Because of the “large canvases,” the Times expects to see brand advertisers flock to the format.
The Daily Beast, eBay, Grupo Expansion in Mexico, Aller Media in Sweden and Trovit in Spain are also building custom ad experiences using Google’s component-based ads. Gannett expects to roll out its version of the ads in November.
But in order for these ads to scale, they need to look custom without requiring ongoing custom work.
“Flexible [custom] units can be difficult to operationalize,” said Jeff Burkett, VP of ad innovations at Gannett. “Fewer people buy them because they are custom.”
So the native ads need to work programmatically, which is still a work in progress. The Times is testing private marketplaces that run with Flex Frame ad creative.
Google plans a “big push in 2017 ... for publishers to do programmatic native ads,” said Google group product manager Josh Cohen, who works on DoubleClick for Publishers and the Google Ad Exchange.
Google’s market power may convince buyers to experiment with native formats.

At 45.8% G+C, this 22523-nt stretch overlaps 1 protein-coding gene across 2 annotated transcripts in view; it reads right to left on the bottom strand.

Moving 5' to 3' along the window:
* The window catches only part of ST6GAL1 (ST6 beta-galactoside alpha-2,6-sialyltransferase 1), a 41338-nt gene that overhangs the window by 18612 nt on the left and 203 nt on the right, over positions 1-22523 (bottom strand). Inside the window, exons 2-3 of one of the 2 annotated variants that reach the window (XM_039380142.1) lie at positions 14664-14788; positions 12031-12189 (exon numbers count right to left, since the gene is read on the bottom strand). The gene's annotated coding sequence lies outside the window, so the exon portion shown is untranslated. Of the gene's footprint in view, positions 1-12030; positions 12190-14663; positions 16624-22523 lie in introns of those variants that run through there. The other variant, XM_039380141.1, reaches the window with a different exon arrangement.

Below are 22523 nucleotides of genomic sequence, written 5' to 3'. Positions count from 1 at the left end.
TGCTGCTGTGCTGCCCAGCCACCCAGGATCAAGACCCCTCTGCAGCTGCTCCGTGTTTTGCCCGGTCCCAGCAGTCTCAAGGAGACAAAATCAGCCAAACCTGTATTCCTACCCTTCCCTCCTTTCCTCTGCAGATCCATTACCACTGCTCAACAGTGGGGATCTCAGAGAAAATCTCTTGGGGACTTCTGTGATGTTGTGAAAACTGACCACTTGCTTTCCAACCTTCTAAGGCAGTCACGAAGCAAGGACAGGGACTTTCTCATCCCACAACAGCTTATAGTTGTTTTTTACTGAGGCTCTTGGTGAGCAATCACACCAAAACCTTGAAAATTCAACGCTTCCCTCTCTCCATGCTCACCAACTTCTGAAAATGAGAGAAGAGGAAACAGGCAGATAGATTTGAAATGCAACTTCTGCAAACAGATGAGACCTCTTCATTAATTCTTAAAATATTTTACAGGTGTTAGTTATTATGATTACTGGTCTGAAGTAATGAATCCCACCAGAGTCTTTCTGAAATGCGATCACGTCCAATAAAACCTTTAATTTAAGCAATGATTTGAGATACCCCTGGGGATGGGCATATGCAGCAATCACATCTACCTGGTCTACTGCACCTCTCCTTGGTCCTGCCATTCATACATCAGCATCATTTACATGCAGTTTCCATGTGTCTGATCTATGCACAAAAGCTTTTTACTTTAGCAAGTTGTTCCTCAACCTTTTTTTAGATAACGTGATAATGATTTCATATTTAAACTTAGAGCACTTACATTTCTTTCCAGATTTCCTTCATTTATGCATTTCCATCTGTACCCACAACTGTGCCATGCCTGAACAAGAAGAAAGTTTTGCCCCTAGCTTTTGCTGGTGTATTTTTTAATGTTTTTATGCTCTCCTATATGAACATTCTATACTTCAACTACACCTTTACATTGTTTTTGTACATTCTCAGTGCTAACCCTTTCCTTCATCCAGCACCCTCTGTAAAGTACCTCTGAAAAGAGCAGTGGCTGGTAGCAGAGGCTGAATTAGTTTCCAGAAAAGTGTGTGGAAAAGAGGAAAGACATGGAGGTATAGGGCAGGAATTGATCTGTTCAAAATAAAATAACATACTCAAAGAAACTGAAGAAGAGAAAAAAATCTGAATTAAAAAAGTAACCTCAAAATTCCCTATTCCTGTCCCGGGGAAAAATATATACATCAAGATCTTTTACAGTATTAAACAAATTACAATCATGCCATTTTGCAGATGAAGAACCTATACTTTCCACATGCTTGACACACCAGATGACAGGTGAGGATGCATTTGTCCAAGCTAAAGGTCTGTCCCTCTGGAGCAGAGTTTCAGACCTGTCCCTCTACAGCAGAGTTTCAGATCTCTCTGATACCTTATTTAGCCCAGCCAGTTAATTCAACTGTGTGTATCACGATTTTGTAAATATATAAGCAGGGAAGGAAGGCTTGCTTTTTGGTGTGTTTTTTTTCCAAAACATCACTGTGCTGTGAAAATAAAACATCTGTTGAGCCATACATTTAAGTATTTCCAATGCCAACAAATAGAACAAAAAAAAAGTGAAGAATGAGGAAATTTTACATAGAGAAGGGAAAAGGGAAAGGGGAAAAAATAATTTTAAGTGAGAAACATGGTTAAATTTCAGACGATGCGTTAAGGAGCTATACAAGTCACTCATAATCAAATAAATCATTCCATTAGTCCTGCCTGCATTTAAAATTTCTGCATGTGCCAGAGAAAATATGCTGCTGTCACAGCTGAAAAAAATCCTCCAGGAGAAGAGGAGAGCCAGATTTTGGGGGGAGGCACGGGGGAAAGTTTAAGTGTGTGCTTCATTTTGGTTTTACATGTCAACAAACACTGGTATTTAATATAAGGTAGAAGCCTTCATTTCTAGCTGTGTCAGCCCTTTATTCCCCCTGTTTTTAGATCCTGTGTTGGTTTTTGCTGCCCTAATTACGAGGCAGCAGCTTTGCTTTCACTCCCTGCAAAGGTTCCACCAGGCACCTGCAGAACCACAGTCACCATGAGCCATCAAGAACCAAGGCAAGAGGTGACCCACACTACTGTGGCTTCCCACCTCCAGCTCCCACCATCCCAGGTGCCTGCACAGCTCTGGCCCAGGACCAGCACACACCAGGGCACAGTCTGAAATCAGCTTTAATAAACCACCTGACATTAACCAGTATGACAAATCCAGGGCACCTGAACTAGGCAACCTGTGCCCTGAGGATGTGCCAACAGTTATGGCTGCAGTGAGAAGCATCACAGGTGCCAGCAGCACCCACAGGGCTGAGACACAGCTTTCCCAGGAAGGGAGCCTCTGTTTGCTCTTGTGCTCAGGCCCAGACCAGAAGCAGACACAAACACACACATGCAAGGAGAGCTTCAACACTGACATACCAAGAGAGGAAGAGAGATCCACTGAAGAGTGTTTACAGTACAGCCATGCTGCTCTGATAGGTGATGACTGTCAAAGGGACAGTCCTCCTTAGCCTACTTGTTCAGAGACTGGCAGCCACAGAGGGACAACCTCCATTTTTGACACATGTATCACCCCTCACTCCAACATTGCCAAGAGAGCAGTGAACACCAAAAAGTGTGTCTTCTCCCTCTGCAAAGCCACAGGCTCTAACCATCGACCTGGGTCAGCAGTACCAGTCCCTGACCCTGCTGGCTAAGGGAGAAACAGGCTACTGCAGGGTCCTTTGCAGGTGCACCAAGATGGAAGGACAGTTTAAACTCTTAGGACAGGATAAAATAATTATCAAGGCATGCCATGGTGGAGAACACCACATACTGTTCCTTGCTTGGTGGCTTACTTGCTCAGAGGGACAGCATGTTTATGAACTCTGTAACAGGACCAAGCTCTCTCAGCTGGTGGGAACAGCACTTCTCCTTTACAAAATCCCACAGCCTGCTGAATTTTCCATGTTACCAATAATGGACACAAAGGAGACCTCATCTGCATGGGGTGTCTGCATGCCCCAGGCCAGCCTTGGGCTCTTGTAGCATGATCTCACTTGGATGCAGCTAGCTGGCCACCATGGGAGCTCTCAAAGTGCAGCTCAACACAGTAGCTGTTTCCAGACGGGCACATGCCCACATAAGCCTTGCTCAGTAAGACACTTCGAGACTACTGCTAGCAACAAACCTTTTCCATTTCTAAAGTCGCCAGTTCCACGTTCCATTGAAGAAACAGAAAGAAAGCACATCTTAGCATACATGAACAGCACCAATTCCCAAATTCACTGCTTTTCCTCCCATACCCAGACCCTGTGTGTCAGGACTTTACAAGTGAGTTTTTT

“Google native sends a market-making message,” Savage said.
Publishers still have an opportunity to differentiate themselves in their execution of the ad format.
“How we render those core assets [such as headline, image and logo] to build the Flex Frame in a Times way makes us different from another publisher,” Savage added.
How swiftly publishers adopt the Google-enabled format is anyone’s guess. Google launched the tech for buyers just a few months ago. Since many publishers have road maps for product improvements, it will take time to roll out changes, Burkett noted.
Questions also remain regarding how the ads will fit into the proposed changes to IAB standard ad units. The new standards just entered a public comment period, and Google’s Cohen wouldn’t speak about how the ads might comply with the new standards. When delivered programmatically, the native ads do support the openRTB protocol, according to Google.
External forces, like the rise of ad blocking and shift to mobile, may prompt swifter adoption as publishers seek deliver better ad experiences to readers.
“This concept is going to help publishers respond to the way advertising needs to morph in the age of ad blocking,” Burkett said.